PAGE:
7/24/19 Blackburn Cabins, McCartthy, Alaska
After spending more than twelve hours on a bus, Joan and I were both craving some physical activity. So for our last day in Denali, we chose a couple of small hikes inside the park. They were both on established trails, and, altogether, probably only amounted to about three miles. But it helped stretch some muscles and work off some of the junk food they fed us on the bus!
The first hike was all the way out at the end of where you can drive your private car. There is a bridge over the Savage River right at that point and two parking lots on either side of the river. Two trails head out from the eastern parking lot, one goes up and over a steep ridge and ends up back at the Savage River Campground. That is a strenuous hike and, after looking at the ridge, we decided against it.
Instead we took the Savage River Loop which is a delightful hike giving a perfect introduction to the Taiga stuff that dominates the landscape here. The trail goes up one side of the river a little over a mile, crosses a footbridge, and then returns. Elevation gain is minimal and the most difficult part is traversing a few rocky areas where my footing got a little awkward. I heartily recommend this hike, even for families with smaller kids. With the constant rushing-water sound of the river next to you, it is a perfect opportunity to explore the rocks and plants of the valley. The rock formations on the hillsides appear to be volcanic intrusions that aren’t weathering as fast as the surrounding rock and the present interesting contrasts with the softer green-covered land in-between. The dykes become even more interesting when you get into the middle of them at the footbridge. There are wildflowers of green, yellow, blue, pink, and white and Joan and I used this little pamphlet I bought at the bookstore. (Although we disagreed about a particular purple flower that she thinks was monkshood, but I thought might be something else! – actually, I think she was right, I was just being ornery!). They say you might see bears on that hike, but the only wildlife we saw was a beautiful caribou buck and a whole bunch of ground squirrels.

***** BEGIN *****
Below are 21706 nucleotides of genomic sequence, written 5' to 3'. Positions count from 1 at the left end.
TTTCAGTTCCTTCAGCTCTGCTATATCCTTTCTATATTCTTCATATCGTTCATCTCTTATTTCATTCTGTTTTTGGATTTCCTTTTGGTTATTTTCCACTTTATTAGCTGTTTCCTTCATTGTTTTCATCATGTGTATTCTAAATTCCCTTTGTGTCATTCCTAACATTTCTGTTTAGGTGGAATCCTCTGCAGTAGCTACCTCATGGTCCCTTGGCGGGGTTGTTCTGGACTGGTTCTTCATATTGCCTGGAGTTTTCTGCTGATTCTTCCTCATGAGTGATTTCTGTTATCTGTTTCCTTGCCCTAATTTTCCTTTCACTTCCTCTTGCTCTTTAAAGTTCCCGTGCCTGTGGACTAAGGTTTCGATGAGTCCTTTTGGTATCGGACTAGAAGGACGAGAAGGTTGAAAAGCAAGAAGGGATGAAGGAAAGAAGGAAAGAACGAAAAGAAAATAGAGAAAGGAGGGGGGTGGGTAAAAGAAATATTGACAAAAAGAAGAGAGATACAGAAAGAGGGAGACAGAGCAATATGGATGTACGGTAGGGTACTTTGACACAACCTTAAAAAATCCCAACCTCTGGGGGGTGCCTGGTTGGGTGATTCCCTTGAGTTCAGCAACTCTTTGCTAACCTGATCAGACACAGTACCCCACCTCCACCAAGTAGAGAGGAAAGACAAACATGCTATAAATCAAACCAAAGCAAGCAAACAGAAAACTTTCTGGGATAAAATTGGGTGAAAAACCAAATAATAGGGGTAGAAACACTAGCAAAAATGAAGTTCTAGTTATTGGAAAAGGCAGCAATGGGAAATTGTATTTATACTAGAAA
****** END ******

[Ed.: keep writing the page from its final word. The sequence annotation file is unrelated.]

After that hike, we got back in the pickup and drove down to the campground area where we took a short hike through an area that used to be the official campground for the park back in the twenties and thirties. It was fun to see pictures of what was there then, and compare them to what is there now. It is also a perfect place to get a clear idea of what taiga is and the difference between black and white spruce trees!
Our stay at Denali was too short – we certainly could have used an extra day – four days is a good length I think. We had originally planned four days, but when a new opportunity came up – the trip to Anaktuvuk Pass – we cut a day off Denali and readjusted the schedule. We probably should have cut it from this end of the road trip – Wrangell-St. Elias, but that involved making too many lodging changes. At any rate, Denali was a gorgeous park, even if we only caught a glimpse of The Mountain. Just seeing and understanding this new ecology, taiga, is a worth the visit here, but the gorgeous geology just adds to the experience. (I’ve seen pictures of the taiga in the fall when the tundra moss and lichen turns all the usual shades of fall color – it is yet another exciting experience.) Even if you aren’t a park collector, you need to visit Denali.